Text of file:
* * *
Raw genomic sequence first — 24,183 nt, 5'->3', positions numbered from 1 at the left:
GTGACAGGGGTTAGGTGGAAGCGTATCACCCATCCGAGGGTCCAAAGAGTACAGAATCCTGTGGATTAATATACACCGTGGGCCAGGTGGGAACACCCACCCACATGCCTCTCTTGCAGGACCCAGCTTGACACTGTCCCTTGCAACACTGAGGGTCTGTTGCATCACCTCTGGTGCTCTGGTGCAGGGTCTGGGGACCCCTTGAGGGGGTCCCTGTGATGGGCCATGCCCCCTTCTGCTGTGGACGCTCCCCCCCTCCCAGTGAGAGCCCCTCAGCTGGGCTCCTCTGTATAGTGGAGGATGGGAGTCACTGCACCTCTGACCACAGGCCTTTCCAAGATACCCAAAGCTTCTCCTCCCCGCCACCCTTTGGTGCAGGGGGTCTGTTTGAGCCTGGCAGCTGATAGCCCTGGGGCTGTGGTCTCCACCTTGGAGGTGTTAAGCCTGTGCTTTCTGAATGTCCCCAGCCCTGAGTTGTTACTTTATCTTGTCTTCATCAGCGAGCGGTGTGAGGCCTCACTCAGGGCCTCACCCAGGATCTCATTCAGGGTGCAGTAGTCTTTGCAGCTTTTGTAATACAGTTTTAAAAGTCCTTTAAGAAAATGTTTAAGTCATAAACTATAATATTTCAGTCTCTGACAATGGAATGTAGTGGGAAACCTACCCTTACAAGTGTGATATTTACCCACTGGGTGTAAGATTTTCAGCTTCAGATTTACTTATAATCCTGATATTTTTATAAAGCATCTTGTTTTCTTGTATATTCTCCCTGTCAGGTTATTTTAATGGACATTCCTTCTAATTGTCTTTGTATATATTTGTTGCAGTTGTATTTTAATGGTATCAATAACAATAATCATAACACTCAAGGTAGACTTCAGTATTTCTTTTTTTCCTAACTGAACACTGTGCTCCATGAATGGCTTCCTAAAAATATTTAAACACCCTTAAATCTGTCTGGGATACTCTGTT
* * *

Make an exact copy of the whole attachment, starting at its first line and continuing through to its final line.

Raw genomic sequence first — 24,183 nt, 5'->3', positions numbered from 1 at the left:
GTGACAGGGGTTAGGTGGAAGCGTATCACCCATCCGAGGGTCCAAAGAGTACAGAATCCTGTGGATTAATATACACCGTGGGCCAGGTGGGAACACCCACCCACATGCCTCTCTTGCAGGACCCAGCTTGACACTGTCCCTTGCAACACTGAGGGTCTGTTGCATCACCTCTGGTGCTCTGGTGCAGGGTCTGGGGACCCCTTGAGGGGGTCCCTGTGATGGGCCATGCCCCCTTCTGCTGTGGACGCTCCCCCCCTCCCAGTGAGAGCCCCTCAGCTGGGCTCCTCTGTATAGTGGAGGATGGGAGTCACTGCACCTCTGACCACAGGCCTTTCCAAGATACCCAAAGCTTCTCCTCCCCGCCACCCTTTGGTGCAGGGGGTCTGTTTGAGCCTGGCAGCTGATAGCCCTGGGGCTGTGGTCTCCACCTTGGAGGTGTTAAGCCTGTGCTTTCTGAATGTCCCCAGCCCTGAGTTGTTACTTTATCTTGTCTTCATCAGCGAGCGGTGTGAGGCCTCACTCAGGGCCTCACCCAGGATCTCATTCAGGGTGCAGTAGTCTTTGCAGCTTTTGTAATACAGTTTTAAAAGTCCTTTAAGAAAATGTTTAAGTCATAAACTATAATATTTCAGTCTCTGACAATGGAATGTAGTGGGAAACCTACCCTTACAAGTGTGATATTTACCCACTGGGTGTAAGATTTTCAGCTTCAGATTTACTTATAATCCTGATATTTTTATAAAGCATCTTGTTTTCTTGTATATTCTCCCTGTCAGGTTATTTTAATGGACATTCCTTCTAATTGTCTTTGTATATATTTGTTGCAGTTGTATTTTAATGGTATCAATAACAATAATCATAACACTCAAGGTAGACTTCAGTATTTCTTTTTTTCCTAACTGAACACTGTGCTCCATGAATGGCTTCCTAAAAATATTTAAACACCCTTAAATCTGTCTGGGATACTCTGTT